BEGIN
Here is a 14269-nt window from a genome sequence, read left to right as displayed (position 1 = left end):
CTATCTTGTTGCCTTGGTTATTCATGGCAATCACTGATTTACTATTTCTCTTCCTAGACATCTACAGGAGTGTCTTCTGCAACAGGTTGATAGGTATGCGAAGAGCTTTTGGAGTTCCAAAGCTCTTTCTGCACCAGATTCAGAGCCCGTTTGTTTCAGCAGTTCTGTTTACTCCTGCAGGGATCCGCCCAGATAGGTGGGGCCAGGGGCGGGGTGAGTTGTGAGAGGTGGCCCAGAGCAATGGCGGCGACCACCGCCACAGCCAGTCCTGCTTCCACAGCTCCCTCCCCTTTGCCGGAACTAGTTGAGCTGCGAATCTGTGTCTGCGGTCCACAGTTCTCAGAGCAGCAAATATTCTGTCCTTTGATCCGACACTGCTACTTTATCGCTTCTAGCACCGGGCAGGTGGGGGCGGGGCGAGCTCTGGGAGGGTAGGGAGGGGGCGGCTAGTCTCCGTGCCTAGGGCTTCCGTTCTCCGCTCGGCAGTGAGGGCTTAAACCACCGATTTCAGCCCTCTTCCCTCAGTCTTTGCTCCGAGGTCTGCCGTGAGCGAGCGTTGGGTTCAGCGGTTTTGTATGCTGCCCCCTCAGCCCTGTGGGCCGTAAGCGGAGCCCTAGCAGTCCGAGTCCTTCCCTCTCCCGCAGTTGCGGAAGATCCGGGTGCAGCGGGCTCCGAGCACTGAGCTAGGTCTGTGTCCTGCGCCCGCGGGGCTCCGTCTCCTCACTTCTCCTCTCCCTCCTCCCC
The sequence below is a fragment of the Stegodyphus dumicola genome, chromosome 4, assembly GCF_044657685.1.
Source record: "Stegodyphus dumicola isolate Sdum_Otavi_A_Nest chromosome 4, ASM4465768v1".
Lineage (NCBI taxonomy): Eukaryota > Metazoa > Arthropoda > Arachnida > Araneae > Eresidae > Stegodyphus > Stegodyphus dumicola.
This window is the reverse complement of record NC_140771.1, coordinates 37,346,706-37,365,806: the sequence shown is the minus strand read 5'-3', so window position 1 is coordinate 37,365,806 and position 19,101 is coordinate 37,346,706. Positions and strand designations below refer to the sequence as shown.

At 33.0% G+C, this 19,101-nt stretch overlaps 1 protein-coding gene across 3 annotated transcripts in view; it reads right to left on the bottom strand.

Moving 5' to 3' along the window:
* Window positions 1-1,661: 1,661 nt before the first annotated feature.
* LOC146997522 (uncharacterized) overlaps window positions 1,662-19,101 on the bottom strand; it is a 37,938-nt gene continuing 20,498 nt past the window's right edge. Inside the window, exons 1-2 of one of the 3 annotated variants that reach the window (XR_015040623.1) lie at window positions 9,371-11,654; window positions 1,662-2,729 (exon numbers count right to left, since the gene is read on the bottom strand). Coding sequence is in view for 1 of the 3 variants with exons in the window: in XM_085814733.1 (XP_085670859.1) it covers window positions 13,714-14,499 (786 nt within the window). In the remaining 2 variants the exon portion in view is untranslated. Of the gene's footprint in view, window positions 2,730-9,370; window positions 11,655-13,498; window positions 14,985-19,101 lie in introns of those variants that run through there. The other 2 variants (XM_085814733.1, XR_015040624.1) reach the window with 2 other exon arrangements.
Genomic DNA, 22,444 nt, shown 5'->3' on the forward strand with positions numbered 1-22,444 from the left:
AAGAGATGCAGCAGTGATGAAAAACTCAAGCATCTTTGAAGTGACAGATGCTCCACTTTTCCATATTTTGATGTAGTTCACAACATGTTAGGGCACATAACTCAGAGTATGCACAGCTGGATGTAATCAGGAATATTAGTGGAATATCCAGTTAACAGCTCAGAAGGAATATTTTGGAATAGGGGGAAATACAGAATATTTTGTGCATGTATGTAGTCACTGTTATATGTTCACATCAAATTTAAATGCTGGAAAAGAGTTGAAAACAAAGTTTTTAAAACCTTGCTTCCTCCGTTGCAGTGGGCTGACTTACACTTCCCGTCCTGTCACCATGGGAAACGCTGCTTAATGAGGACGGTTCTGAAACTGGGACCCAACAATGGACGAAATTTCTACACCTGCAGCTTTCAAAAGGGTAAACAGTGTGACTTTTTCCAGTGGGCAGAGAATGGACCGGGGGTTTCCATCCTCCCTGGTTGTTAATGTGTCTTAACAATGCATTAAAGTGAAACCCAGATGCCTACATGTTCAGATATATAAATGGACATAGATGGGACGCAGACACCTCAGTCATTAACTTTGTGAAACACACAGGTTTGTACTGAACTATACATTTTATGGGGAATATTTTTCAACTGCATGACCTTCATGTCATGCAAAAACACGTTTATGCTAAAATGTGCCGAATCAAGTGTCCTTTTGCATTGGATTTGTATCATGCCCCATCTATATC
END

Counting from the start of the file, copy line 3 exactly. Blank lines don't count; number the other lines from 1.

The sequence below is a fragment of the Stegodyphus dumicola genome, chromosome 4, assembly GCF_044657685.1.